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VC Dave McClure reportedly resigns after admitting to being a 'creep'

After several women accuse him of sexual harassment, McClure resigns as general partner of his 500 Startup seed investment group, according to Axios.

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Dave McClure, the latest VC to apologize for his workplace behavior toward women, is reportedly resigning as general partner of 500 Startup firm.

500 Startup

Never mind the Fourth of July fireworks. Allegations of sexual harassment in the tech industry just keep blowing up, this time shining the light on venture capitalist Dave McClure.

McClure has reportedly resigned as general partner of all funds managed by 500 Startups, the accelerator and early stage seed funding company he founded in 2010. 500 Startups has invested in companies like MakerBotUdemy and Twilio.

McClure had already stepped down as CEO of 500 Startups. This additional step was reportedly disclosed to partners on Monday via an email from new CEO Christine Tsai, Axios said, adding that a public announcement is expected to be made soon.

McClure tweeted on Monday that he was resigning "effective immediately" at the request of Tsai.

Later Monday, TechCrunch reported that partner Elizabeth Yin resigned, citing a lack of transparency and "several untruths" presented by company leadership.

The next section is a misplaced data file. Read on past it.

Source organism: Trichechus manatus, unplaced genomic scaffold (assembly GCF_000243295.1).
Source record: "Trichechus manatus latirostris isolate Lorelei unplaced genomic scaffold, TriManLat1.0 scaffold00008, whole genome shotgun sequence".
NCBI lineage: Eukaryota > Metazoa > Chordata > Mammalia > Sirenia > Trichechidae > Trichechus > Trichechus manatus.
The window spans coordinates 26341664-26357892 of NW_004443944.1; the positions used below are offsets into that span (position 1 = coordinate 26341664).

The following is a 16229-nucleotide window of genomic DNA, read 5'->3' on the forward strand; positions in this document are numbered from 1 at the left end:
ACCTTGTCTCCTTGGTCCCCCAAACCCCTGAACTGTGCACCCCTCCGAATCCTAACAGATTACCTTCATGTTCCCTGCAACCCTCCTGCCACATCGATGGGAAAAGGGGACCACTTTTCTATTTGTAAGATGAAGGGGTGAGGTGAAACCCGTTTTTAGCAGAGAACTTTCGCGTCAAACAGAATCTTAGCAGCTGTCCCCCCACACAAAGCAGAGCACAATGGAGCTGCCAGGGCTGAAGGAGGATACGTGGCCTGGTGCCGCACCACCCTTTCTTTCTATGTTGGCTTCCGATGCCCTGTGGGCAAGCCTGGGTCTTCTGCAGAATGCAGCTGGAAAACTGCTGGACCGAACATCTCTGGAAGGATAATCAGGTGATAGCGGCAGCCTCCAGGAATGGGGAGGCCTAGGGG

500 Startups and McClure didn't respond to a request for comment and confirmation.

McClure and investor Chris Sacca were named Friday in report by The New York Times about sexual harassment in the technology startup industry. Out of more than two dozen women who spoke with the Times about the issue, 10 named the investors involved, including Sacca and Dave McClure of 500 Startups.

That triggered an apology from Sacca published on Friday, and then another one published Saturday by McClure, which was titled "I'm a creep. I'm sorry."

"I made advances towards multiple women in work-related situations, where it was clearly inappropriate. I put people in compromising and inappropriate situations, and I selfishly took advantage of those situations where I should have known better," he wrote. "My behavior was inexcusable and wrong."

McClure's, who was further accused Monday of making unwanted advances in a blog post from entrepreneur Cheryl Yeo, is just the latest tale out of Silicon Valley of harassment, discrimination or basic unfair practices when it comes to hiring and retaining diverse tech talent. 

In February, a former Uber engineer wrote her own account detailing sexual harassment at the company. Last week, venture capital firm Binary Capital's co-founder Justin Caldbeck left after a story from The Information said he'd made sexual advances at female entrepreneurs. A former employee is suing the firm for harassment and defamation, also describing a sexist environment. Back in March 2015, Ellen Pao lost her gender discrimination lawsuit against VC firm Kleiner Perkins.

Meanwhile, a 2016 report from Bloomberg showed that the majority of founders are men and they tend to raise more money, about $100 million on average compared to $77 million for startups led by women.

First published July 3, 2:23 p.m. PT.
Update, 4:59 p.m.: Adds information and links about partner Elizabeth Yin's resignation and new allegations made by entrepreneur Cheryl Yeo.
Update, July 4 at 1:45 p.m. PT: Adds tweet from McClure.

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